The biggest selling point of federated networks like Mastodon and the broader fediverse—and, soon, Bluesky!—is that if you don’t like the way your instance is being run, you can move your account without the huge penalty of starting over. Theoretically, this means that unlike Twitter or Facebook or Instagram (or Post or Cohost or…) accounts, Mastodon accounts are much less vulnerable to the predations of negligent corporations, billionaires with bad personalities, and server admins who decide to incorporate invasive surveillance and ad technologies.
In practice, this means you’re trading being vulnerable to the whims of centralized corporate services and rich weirdos for…being vulnerable to the whims of whatever rando spins up a server, unless migration is speedy, comprehensive, and safe. That’s why it matters that migration is both clunky and surprisingly lossy.
where to, then?
Getting account portability right—in the technical architecture sense—is a heated topic across both fediverse/ActivityPub and Bluesky/AT Protocol conversations. Rather than weighing in on anyone’s shouty GitHub issues, I’m posting here—both because I’m not immersed in the protocol-level work and because I think the various system-specific conversations needs cross-currents.
Here are some human/cultural things I hope orgs working on federated systems will do:
- Prioritize, support, and fund both technical and non-technical (or marginally technical) but essential work to improve initial server-picking, including, in order of increasing difficulty:
- developing ultra-clear but not oversimplified guidance to help potential users understand what server choice means (for them as people, not philosophically) and how to pick one,
- collecting and publishing more—and more useful—information about servers,
- building reputation systems (yes! I mean it!) to help guide server choices, with appropriately sophisticated mechanisms for handling maladaptive behaviors and bad actors.
- Put non-dev users through any proposed or existing migration process, take notes, and fix the gaps that this process reveals. For any temporarily unfixable gaps, build in high-viz unmissable documentation and warnings. (Major and permanently unfixable gaps suggest that the underlying technology isn’t there yet.)
- Clearly and officially document the whole migration process, including what you can keep and what you will lose. (I thought before migration that this was done already but after going through the process, it seems clear that the docs are still in the fetal stage.) Use multiple formats! Make a video.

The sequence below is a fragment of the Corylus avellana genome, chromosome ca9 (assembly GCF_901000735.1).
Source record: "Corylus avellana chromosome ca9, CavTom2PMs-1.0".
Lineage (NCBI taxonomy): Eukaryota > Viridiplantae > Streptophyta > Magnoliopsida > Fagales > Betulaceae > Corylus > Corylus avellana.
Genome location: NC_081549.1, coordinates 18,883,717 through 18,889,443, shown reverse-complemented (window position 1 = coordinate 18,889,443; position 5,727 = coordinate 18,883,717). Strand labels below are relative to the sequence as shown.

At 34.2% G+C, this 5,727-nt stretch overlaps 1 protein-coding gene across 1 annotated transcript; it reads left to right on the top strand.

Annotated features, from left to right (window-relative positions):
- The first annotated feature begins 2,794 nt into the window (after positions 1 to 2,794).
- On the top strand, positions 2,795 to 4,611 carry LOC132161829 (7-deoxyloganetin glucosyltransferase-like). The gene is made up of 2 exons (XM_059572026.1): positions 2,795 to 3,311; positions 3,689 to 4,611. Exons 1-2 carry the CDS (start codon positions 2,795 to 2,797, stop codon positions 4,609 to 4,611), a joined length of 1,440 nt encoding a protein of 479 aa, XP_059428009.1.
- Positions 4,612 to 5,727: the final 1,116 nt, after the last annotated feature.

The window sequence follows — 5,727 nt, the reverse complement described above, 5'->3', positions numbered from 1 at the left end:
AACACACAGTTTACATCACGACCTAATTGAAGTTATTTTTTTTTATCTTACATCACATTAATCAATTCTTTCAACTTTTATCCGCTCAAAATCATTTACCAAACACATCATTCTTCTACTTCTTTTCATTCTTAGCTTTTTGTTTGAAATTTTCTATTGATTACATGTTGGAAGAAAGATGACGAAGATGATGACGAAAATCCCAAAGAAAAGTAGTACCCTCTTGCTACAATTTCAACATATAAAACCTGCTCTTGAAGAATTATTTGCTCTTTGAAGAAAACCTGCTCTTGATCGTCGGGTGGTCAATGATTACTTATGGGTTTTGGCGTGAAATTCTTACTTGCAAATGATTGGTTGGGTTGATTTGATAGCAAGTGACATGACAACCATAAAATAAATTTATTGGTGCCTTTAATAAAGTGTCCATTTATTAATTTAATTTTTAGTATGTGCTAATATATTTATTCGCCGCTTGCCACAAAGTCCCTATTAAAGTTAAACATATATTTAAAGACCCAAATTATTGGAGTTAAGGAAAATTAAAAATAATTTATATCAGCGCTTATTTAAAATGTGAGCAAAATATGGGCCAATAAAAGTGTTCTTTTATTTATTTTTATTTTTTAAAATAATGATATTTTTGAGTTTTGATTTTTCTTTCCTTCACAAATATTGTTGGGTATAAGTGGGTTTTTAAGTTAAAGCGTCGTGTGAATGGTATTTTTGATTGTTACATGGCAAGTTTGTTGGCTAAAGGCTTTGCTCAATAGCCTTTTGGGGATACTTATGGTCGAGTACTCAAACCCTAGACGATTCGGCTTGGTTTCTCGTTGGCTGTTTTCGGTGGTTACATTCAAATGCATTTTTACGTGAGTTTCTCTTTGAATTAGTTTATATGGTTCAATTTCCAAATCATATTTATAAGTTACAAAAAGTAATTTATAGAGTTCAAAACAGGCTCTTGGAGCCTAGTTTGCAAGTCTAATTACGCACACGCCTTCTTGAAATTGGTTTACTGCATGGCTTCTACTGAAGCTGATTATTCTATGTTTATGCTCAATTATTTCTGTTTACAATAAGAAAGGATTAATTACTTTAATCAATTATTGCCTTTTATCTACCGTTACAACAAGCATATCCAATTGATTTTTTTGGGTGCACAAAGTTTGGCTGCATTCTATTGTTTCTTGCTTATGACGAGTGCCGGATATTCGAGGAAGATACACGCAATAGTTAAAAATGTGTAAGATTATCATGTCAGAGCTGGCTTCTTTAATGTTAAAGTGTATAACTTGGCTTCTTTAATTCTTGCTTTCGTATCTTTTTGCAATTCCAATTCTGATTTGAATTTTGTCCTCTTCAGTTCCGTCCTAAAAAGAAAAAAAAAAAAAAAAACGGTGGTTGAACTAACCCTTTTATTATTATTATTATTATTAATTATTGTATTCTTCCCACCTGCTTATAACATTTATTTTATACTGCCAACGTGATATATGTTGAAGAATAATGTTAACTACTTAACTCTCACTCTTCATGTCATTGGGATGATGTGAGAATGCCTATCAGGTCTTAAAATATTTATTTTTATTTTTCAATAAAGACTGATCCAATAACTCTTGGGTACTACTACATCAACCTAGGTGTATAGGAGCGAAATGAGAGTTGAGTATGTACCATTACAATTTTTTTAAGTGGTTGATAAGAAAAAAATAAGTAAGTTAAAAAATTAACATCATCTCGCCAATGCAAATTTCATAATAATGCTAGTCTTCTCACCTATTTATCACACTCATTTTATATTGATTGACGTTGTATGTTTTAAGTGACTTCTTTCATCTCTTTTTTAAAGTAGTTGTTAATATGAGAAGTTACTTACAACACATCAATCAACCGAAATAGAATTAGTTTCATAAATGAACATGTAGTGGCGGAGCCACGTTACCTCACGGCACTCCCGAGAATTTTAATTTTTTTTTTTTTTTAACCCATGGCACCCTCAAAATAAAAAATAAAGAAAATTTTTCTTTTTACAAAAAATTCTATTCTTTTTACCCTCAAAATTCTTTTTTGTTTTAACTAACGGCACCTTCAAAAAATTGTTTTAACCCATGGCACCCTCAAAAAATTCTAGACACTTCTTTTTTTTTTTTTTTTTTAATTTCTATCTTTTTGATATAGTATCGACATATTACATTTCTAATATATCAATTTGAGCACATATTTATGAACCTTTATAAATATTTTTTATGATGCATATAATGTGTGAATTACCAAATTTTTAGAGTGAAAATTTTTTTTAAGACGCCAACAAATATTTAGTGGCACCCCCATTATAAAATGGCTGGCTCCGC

- Most of all: Approach the concepts of “identity,” “conversation,” and “portability,” as cultural patterns that bring with them expectations and assumptions from the whole of your users’ online and offline experience, and build/fix your technical approaches accordingly.
Here’s my reward for writing up the above: Imagine orienting new federation-curious people by offering them a tour of the positive benefits federated systems offer—so not “billionaires can’t take it away” or “ad companies can’t surveil you,” but…
Constellations of trusted, independent, stable, thoughtfully moderated communities that integrate with each other and offer distinctive moderation and curation to meet widely varying needs. Places for people who want to swim in the firehose, places for people who want a gentle sanctuary, and places for people who need to move between those modes.
Easy, reassuring ways to find your way to a home server by signalling what kind of experience you want from a social network and getting back vetted choices that meet your needs and are ready to welcome you in—or drop you into the shitposting lava, if that’s what you’re after.
Portability and migration processes that maintain your connections and conversations (without requiring you to become your own IT department or tying you to data-hosting services that sell your information) when you choose to move within a system.
Easy, subscribable, transparent moderation options that allow you to layer in your own preferences on top of your chosen server’s, so you can tweak your experience as needed.
If you’re watching conversations around ActivityPub and AT Protocol, you’ll know that there are significant tensions about the trade-offs required to build or refit systems to achieve these kinds of ideals. I think it’s going to take (more) years of effort to get federated systems to any of those states, and the techno-cultural work required to get there will be difficult, dizzyingly complex, and controversial, and I doubt any system will get it all right.
But my hope—and the reason I’m writing this stuff—is that as more systems and platforms come online outside the biggest central services, we’ll be able to learn from each other in moving toward better adaptation to human needs.